Power310 HP / 282 LB-FT
DrivetrainFront- or All-Wheel Drive
Curb Weight3598 (FWD) / 3840 (AWD)
Cargo15 CU FT.
As Tested Price$44,355
That destiny would be a shame. The completely redesigned LaCrosse is now a legitimate luxury car, not because advertisements say it is, but for the way it drives, the way it looks, and the way it cossets you inside. The former is really the most impressive, since it's also the most surprising.
During the LaCrosse press launch in Portland, Oregon, Buick boasted how comfortable and exceedingly quiet the car is, and indeed, it isolates road imperfections and allows for a pair of low talkers to converse in subdued tones. The big Buick sedan's low-effort steering will also satisfy the nice-and-easy tastes of most drivers. The best way to describe driving the LaCrosse is "unwaveringly pleasant."
Yet, during that pleasant drive, road dips and mid-corner undulations don't make the comfort-tuned suspension bob and bound like its competitors might. Its body control and generally planted nature encourage speeds and confidence to creep ever so higher through successive sweeping corners on Oregon's densely forested Mist-Clatskanie Highway. Even that low-effort steering demonstrates precision, linearity, and just enough feedback to further spur on such a pace.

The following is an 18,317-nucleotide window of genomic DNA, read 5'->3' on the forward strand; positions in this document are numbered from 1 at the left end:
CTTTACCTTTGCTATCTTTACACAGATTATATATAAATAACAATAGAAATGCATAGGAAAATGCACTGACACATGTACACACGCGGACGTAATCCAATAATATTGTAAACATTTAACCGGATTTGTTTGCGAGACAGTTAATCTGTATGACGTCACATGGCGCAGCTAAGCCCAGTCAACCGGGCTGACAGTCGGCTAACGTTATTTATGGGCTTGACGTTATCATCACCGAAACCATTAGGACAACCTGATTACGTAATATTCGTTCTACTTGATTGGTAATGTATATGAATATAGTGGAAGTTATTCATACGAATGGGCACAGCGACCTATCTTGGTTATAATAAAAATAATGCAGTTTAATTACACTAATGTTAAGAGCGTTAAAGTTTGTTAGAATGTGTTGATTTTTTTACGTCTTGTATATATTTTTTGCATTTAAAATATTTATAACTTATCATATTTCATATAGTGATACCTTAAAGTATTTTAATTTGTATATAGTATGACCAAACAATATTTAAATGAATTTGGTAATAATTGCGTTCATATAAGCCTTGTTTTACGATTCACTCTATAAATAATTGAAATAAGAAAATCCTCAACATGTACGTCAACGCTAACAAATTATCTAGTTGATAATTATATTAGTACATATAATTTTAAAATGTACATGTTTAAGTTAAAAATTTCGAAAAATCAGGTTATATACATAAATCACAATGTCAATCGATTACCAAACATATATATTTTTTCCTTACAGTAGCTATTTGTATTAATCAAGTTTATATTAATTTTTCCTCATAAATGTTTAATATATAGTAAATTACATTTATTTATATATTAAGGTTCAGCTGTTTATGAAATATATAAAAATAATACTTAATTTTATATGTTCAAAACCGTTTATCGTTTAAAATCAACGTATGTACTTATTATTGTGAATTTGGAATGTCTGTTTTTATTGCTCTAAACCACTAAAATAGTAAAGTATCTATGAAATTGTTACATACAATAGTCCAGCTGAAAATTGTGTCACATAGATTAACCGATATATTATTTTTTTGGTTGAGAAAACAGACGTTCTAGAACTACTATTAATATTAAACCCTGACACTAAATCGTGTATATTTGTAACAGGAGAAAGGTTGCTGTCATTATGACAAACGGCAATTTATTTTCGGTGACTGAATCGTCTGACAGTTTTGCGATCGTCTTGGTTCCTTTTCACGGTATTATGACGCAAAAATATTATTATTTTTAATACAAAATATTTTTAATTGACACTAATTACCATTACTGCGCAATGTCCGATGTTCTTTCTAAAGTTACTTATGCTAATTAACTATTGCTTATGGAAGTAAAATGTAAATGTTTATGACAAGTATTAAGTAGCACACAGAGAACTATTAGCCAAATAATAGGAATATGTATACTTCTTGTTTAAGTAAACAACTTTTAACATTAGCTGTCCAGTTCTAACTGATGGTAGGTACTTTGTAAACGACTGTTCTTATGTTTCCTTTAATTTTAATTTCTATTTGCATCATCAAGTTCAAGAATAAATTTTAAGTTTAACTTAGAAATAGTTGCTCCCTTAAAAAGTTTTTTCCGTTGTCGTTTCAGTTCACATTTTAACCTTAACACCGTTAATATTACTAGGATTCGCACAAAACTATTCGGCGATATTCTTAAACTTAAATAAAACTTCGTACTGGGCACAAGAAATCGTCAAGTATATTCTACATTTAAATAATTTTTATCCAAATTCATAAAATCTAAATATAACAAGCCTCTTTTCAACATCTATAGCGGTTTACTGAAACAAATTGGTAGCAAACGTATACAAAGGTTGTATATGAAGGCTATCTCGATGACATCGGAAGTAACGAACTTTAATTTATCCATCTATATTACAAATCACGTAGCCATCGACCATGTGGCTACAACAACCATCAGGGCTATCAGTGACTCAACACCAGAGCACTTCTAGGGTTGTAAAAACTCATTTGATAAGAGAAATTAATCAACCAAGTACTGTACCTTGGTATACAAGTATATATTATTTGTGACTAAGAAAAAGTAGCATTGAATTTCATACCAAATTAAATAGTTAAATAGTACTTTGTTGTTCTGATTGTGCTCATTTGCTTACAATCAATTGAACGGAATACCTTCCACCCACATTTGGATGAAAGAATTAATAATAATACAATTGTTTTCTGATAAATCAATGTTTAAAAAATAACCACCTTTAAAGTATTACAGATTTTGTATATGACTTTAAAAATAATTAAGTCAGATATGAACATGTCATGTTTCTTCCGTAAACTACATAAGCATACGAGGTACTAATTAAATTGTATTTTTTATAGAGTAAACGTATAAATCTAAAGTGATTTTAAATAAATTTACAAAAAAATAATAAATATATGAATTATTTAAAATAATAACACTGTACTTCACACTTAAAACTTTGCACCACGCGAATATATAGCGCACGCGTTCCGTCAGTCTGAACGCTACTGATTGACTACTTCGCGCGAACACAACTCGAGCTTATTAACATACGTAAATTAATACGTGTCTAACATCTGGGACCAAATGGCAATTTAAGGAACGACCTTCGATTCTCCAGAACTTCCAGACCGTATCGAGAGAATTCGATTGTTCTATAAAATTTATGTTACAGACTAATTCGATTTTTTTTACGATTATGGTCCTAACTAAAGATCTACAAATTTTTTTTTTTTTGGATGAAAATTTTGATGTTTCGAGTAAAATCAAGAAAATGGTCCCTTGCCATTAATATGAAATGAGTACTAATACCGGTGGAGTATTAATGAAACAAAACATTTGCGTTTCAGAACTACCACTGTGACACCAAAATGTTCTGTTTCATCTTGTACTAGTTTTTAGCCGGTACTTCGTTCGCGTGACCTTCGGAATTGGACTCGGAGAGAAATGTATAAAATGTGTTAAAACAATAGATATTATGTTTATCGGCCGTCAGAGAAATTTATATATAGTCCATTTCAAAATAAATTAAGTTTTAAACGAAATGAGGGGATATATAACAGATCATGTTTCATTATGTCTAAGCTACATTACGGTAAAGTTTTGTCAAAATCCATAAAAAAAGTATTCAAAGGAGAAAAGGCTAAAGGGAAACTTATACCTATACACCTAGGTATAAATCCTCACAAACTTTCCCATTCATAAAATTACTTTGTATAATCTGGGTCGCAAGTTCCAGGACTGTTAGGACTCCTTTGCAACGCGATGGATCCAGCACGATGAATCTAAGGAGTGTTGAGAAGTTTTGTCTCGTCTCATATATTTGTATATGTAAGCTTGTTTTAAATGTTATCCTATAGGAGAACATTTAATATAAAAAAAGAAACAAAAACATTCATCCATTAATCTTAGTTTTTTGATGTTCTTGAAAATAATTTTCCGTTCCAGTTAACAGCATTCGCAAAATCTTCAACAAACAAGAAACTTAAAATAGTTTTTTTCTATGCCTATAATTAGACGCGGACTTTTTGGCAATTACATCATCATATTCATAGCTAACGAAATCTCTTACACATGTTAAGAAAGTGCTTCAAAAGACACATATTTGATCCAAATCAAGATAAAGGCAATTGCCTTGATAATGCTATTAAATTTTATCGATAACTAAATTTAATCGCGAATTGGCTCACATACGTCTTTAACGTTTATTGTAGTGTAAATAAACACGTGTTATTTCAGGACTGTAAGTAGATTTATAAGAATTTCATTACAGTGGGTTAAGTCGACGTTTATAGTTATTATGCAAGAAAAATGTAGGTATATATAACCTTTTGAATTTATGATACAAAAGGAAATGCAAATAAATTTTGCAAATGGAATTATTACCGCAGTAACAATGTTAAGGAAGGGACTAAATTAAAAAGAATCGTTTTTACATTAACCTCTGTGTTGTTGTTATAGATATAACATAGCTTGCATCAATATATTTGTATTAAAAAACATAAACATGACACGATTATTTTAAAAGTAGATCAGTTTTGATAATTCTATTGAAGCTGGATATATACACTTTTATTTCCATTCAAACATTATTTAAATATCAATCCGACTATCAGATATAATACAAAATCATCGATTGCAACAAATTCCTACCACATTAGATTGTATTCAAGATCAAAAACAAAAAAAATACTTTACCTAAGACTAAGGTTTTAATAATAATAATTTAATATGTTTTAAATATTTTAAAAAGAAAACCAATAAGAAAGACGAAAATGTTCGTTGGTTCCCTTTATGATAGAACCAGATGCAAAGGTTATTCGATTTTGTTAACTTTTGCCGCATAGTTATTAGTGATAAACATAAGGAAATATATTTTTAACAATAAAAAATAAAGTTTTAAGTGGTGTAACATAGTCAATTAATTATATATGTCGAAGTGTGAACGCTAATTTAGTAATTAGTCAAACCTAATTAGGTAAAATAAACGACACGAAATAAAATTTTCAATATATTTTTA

This unexpected capability is best observed on cars equipped with the optional 20-inch wheels, which supplant the standard 18s and, more importantly, bring with them Continuous Damping Control (CDC) and GM's HiPer Strut front suspension, which is designed to quell torque steer and further improve cornering grip. You don't even have to engage CDC's firmer Sport mode to appreciate the LaCrosse's surprisingly sharp road manners.
"We unleashed the engineers," chief engineer Jeffrey Yanssens said after our test drive. "I told them, 'I don't care how much it costs. I want you to know your system and I want your system to be the best it can be. What do you have to do to make that happen and what can I do to enable you to make that happen?'"
Yanssens is honest and clearly proud of his team's work. There's no PR-OK'd script, and he almost embodies the car's Rodney Dangerfield-like struggle for respect as the thin press presentations focused more on styling and marketing. He clearly wants it known that this wasn't business as usual.
There was plenty of effort made to improve performance and efficiency as well. GM's next-generation, direct-injected 3.6-liter V6 is the only engine offered, boasting 310 horsepower and 282 pound-feet of torque. With about 300 pounds less than the last generation car, the 2017 LaCrosse should now have a considerable acceleration advantage over the Lexus ES 350, which has a roughly equal curb weight yet 42 fewer horsepower. The base Lincoln MKZ weighs about 120 pounds more and is down 76 horses (although the 2017 MKZ gets an optional 400-hp V6 that the LaCrosse won't attempt to match).